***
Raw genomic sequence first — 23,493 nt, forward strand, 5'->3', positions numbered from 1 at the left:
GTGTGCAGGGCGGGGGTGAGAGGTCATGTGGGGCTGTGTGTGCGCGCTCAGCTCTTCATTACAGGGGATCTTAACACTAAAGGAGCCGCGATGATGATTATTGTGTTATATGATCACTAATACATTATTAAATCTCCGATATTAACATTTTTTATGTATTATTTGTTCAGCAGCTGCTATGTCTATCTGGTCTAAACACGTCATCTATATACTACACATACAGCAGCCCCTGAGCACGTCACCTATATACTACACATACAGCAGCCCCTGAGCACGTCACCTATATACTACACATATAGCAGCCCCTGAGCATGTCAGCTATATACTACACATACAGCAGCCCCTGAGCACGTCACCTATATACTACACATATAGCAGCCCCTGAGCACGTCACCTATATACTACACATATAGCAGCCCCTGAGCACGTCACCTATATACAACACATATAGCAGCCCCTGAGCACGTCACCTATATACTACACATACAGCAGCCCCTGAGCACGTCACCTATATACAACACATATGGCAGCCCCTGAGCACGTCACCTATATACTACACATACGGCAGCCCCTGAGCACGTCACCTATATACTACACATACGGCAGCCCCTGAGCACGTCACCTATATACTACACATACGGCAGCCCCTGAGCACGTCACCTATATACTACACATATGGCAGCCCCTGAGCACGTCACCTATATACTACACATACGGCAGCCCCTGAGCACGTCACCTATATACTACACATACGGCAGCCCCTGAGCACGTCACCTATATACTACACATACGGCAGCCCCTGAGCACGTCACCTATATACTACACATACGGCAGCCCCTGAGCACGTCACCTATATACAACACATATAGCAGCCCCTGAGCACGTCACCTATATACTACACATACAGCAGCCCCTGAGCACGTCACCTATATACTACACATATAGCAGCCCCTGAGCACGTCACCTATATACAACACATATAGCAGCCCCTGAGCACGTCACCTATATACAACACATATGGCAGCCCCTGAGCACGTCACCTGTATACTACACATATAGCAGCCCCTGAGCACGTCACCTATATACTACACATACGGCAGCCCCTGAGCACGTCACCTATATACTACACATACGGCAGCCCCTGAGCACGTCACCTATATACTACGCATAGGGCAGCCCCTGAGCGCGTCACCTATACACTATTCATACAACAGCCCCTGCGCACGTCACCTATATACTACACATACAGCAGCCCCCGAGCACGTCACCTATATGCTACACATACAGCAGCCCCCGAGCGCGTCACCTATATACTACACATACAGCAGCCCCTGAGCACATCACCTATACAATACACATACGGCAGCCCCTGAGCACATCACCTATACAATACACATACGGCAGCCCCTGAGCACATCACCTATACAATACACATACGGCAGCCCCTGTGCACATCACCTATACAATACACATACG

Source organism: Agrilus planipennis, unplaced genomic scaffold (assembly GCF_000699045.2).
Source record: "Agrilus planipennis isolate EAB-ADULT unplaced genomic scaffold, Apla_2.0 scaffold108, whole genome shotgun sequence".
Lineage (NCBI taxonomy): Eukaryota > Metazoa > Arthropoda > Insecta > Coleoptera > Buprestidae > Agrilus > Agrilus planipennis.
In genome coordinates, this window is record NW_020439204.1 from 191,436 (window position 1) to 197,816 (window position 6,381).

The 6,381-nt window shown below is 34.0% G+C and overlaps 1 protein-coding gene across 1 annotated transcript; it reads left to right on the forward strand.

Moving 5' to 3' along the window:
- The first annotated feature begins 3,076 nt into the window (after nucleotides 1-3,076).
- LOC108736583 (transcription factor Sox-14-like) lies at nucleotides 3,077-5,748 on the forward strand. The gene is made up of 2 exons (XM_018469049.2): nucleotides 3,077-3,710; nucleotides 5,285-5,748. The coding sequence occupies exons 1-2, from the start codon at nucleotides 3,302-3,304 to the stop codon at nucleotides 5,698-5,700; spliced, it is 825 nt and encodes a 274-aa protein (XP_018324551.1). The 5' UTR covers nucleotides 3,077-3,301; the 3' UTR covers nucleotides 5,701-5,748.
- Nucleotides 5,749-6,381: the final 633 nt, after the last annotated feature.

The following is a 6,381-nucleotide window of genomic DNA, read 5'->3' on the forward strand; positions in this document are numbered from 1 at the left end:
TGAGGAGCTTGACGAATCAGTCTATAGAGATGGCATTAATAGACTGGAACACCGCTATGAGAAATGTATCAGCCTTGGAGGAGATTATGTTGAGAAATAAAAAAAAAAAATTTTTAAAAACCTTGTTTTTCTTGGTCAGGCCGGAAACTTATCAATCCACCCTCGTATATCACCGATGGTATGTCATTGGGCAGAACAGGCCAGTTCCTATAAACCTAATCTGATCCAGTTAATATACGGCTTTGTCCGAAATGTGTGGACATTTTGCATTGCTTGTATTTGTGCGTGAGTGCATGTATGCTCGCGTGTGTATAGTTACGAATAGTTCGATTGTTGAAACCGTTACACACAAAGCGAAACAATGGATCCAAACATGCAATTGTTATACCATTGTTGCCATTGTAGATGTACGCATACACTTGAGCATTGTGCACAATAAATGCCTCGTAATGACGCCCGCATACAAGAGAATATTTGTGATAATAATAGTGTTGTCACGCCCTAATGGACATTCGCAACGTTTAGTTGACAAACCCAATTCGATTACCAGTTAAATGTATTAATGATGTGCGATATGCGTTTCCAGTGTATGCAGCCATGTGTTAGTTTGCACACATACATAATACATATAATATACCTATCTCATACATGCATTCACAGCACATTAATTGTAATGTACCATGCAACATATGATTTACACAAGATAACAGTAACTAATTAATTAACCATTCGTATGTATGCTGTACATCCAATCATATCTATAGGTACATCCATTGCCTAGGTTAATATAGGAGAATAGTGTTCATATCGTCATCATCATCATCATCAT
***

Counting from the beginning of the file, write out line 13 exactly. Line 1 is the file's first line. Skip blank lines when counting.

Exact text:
TGAGGAGCTTGACGAATCAGTCTATAGAGATGGCATTAATAGACTGGAACACCGCTATGAGAAATGTATCAGCCTTGGAGGAGATTATGTTGAGAAATAAAAAAAAAAAATTTTTAAAAACCTTGTTTTTCTTGGTCAGGCCGGAAACTTATCAATCCACCCTCGTATATCACCGATGGTATGTCATTGGGCAGAACAGGCCAGTTCCTATAAACCTAATCTGATCCAGTTAATATACGGCTTTGTCCGAAATGTGTGGACATTTTGCATTGCTTGTATTTGTGCGTGAGTGCATGTATGCTCGCGTGTGTATAGTTACGAATAGTTCGATTGTTGAAACCGTTACACACAAAGCGAAACAATGGATCCAAACATGCAATTGTTATACCATTGTTGCCATTGTAGATGTACGCATACACTTGAGCATTGTGCACAATAAATGCCTCGTAATGACGCCCGCATACAAGAGAATATTTGTGATAATAATAGTGTTGTCACGCCCTAATGGACATTCGCAACGTTTAGTTGACAAACCCAATTCGATTACCAGTTAAATGTATTAATGATGTGCGATATGCGTTTCCAGTGTATGCAGCCATGTGTTAGTTTGCACACATACATAATACATATAATATACCTATCTCATACATGCATTCACAGCACATTAATTGTAATGTACCATGCAACATATGATTTACACAAGATAACAGTAACTAATTAATTAACCATTCGTATGTATGCTGTACATCCAATCATATCTATAGGTACATCCATTGCCTAGGTTAATATAGGAGAATAGTGTTCATATCGTCATCATCATCATCATCAT